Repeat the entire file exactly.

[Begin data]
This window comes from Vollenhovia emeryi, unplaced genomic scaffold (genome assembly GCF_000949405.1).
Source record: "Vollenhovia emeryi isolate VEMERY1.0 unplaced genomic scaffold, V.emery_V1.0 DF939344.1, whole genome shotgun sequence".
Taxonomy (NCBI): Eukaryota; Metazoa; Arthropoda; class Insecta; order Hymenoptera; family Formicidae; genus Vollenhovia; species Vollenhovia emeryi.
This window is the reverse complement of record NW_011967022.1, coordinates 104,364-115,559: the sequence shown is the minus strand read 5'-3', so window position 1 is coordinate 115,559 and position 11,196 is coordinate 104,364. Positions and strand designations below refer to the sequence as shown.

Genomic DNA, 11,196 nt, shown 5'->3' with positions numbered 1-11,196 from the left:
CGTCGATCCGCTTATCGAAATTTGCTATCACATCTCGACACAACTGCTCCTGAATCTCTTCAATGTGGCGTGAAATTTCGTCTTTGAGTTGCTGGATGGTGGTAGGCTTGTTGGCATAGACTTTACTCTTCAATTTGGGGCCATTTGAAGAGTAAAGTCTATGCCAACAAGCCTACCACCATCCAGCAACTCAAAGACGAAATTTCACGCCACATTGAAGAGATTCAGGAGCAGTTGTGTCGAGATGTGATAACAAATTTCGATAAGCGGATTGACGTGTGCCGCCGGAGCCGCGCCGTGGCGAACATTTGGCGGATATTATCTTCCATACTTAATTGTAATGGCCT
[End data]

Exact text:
This window comes from Vollenhovia emeryi, unplaced genomic scaffold (genome assembly GCF_000949405.1).
Source record: "Vollenhovia emeryi isolate VEMERY1.0 unplaced genomic scaffold, V.emery_V1.0 DF939344.1, whole genome shotgun sequence".
Taxonomy (NCBI): Eukaryota; Metazoa; Arthropoda; class Insecta; order Hymenoptera; family Formicidae; genus Vollenhovia; species Vollenhovia emeryi.
This window is the reverse complement of record NW_011967022.1, coordinates 104,364-115,559: the sequence shown is the minus strand read 5'-3', so window position 1 is coordinate 115,559 and position 11,196 is coordinate 104,364. Positions and strand designations below refer to the sequence as shown.

Genomic DNA, 11,196 nt, shown 5'->3' with positions numbered 1-11,196 from the left:
CGTCGATCCGCTTATCGAAATTTGCTATCACATCTCGACACAACTGCTCCTGAATCTCTTCAATGTGGCGTGAAATTTCGTCTTTGAGTTGCTGGATGGTGGTAGGCTTGTTGGCATAGACTTTACTCTTCAATTTGGGGCCATTTGAAGAGTAAAGTCTATGCCAACAAGCCTACCACCATCCAGCAACTCAAAGACGAAATTTCACGCCACATTGAAGAGATTCAGGAGCAGTTGTGTCGAGATGTGATAACAAATTTCGATAAGCGGATTGACGTGTGCCGCCGGAGCCGCGCCGTGGCGAACATTTGGCGGATATTATCTTCCATACTTAATTGTAATGGCCT